Commentary: Preventing Suicide Preceded by Mass Murder

By Bell, Carl C. | Clinical Psychiatry News, January 2013 | Go to article overview

Commentary: Preventing Suicide Preceded by Mass Murder


Bell, Carl C., Clinical Psychiatry News


As the country struggles to process the horrific massacre in Newtown, Conn., those of us who treat patients with mental illness must keep several facts in mind.

We know that 20,000 out of 100,000 people in the United States have a mental illness and that much of this is depression. In addition, we have learned that 5,000/100,000 people attempt suicide.

Finally, it turns out that overall, for the last 30 years, the suicide rates run around 11/100,000 people across all age ranges and 20/100,000 for young adults. This makes suicide the third-leading cause of death among young people. Yet, suicide is actually a rare event. Furthermore, the likelihood of a person committing a single homicide before committing suicide is even rarer.

As an expert in violence prevention who has been investigating these phenomena for 45 years, I view such incidents as "suicides preceded by mass murder" (mass murder defined as three or more people being killed). The problem is there is no solid evidence for this theory. Also, these kinds of suicides are even rarer and even more difficult to study with the goal of preventing these tragedies.

Of course, if people get their understanding about public health and the frequency of certain events from the media, they believe such events are not rare, but rather are quite common. These difficulties make it tricky for public psychiatrists to inform public policy and public opinion to do things that prevent these horrible events from occurring and repeating.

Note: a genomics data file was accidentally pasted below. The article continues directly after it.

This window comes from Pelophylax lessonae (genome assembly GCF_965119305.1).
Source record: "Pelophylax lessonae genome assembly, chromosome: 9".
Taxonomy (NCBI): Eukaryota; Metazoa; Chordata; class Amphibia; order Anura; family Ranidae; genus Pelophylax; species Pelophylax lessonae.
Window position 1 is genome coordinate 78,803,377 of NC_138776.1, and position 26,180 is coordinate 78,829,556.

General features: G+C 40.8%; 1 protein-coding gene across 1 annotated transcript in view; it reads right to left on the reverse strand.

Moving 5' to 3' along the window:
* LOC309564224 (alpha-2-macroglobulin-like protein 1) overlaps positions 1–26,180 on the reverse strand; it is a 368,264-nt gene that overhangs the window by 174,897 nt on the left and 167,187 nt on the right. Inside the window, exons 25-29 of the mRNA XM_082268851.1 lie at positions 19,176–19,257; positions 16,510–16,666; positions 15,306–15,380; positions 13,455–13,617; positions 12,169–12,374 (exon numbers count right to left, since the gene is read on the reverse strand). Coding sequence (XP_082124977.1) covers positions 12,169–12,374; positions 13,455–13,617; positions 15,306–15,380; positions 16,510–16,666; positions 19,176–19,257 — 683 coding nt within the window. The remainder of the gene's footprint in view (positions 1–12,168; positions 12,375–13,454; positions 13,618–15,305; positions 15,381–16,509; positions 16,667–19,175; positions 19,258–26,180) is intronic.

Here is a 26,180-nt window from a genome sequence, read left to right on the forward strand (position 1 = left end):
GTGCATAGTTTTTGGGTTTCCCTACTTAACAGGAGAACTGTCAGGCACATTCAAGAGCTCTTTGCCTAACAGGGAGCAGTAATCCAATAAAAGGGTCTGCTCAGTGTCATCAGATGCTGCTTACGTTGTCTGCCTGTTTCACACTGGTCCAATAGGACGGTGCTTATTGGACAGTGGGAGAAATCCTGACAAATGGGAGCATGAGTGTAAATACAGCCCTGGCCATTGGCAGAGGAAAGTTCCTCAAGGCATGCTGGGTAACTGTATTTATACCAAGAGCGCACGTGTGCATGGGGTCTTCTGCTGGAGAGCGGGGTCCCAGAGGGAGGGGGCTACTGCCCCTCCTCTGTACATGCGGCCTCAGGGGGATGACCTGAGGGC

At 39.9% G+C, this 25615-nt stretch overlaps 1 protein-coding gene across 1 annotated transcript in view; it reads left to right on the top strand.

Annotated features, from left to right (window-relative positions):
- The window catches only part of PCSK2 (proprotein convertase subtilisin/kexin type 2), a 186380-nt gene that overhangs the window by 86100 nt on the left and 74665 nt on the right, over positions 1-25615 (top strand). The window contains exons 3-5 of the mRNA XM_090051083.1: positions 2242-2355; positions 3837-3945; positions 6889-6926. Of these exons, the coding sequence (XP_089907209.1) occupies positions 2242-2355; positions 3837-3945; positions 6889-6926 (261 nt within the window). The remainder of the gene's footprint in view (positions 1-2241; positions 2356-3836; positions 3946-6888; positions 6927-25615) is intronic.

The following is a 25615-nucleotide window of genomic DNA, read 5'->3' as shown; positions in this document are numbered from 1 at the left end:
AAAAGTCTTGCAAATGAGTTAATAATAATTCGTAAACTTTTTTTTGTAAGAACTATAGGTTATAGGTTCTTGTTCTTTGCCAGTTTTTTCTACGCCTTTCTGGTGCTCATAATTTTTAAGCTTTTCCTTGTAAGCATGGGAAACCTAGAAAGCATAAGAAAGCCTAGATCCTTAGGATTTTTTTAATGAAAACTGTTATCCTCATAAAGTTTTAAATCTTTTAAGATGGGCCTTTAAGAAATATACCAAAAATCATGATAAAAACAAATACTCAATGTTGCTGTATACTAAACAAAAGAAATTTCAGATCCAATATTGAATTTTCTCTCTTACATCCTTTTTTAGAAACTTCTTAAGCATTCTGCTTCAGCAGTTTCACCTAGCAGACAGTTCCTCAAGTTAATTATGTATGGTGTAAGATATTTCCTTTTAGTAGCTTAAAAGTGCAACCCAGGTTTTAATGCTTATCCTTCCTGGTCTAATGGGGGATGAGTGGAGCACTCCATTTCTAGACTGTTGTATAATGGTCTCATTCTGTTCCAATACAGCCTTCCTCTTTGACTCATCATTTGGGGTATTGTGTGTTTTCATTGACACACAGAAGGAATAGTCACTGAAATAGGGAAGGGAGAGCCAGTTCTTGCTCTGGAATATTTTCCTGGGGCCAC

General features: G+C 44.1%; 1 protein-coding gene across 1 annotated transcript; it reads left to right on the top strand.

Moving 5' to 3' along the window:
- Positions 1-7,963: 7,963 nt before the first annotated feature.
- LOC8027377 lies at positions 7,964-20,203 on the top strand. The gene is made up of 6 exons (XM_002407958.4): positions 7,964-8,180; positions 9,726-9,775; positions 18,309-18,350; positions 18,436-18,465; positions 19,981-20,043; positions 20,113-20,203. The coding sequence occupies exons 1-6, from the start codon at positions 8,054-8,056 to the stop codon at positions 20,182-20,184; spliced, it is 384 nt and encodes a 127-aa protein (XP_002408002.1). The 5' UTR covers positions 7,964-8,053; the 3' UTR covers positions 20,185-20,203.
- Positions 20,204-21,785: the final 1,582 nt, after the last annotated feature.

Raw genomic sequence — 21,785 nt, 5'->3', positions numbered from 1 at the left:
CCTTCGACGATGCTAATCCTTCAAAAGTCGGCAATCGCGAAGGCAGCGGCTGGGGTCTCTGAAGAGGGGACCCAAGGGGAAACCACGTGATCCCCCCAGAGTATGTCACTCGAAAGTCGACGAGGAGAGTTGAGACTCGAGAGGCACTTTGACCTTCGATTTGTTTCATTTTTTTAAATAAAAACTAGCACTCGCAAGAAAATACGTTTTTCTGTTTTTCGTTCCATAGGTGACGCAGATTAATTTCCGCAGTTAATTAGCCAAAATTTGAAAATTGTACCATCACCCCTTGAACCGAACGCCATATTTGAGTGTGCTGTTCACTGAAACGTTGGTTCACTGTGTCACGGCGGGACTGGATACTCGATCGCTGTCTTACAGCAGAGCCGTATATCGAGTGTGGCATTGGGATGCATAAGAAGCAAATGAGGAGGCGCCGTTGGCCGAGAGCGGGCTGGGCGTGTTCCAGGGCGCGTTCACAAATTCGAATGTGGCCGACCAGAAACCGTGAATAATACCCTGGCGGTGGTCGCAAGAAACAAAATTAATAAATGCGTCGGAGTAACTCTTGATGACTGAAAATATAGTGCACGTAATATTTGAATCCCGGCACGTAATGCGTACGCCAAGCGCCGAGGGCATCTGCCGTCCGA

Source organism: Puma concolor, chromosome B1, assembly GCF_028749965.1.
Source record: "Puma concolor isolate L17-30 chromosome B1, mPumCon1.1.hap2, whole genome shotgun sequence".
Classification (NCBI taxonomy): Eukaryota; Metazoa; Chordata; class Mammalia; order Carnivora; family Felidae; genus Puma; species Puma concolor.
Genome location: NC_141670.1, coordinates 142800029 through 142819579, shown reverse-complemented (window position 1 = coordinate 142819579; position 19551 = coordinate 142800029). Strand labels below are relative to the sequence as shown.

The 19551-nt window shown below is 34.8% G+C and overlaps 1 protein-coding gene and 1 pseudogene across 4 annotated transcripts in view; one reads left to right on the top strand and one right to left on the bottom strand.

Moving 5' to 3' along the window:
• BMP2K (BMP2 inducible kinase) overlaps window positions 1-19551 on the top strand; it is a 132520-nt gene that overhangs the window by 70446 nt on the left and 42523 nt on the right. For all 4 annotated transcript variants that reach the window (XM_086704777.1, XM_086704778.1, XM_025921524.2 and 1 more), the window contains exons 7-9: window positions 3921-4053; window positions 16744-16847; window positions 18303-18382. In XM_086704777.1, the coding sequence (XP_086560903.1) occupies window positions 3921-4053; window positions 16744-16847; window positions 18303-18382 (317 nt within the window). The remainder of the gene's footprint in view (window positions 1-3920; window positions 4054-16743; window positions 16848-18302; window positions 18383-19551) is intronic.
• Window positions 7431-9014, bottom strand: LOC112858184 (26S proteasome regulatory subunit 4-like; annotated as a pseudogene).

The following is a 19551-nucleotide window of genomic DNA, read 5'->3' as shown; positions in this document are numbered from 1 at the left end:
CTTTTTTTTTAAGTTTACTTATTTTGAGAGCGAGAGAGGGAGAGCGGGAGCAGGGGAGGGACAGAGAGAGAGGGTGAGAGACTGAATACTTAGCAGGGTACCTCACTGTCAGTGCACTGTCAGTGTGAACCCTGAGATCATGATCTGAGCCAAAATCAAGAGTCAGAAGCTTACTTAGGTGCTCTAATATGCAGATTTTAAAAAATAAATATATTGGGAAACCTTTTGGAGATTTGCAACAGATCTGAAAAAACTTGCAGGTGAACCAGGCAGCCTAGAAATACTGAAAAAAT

When an individual commits suicide and the media give that suicide a great deal of coverage, shortly afterward, there are what are called "cluster" or "copycat" or contagion suicides--this was David Phillips's seminal work back in the 1970s. The proof is so strong that the American Foundation for Suicide Prevention, the American Association of Suicidology, and the Annenberg Public Policy Center have provided Reporting on Suicide: Recommendations for the Media. These guidelines suggest that the media not give a great deal of attention to the phenomenon of suicide, and it begins with the assertion that "Suicide contagion is real."

Those of us who work with these patients know that when the media provide details about these suicides, they provide depressed, hurt individuals who express their pain through anger and violence with a blueprint for what to do with their suicidal ideation. We know that a huge dynamic in the thinking of suicidal people is often: "I'll fix you; I'll kill myself." Unfortunately, some people take this a step further and think: "I'll show you; not only will I kill myself, but I will kill a bunch of other people first.

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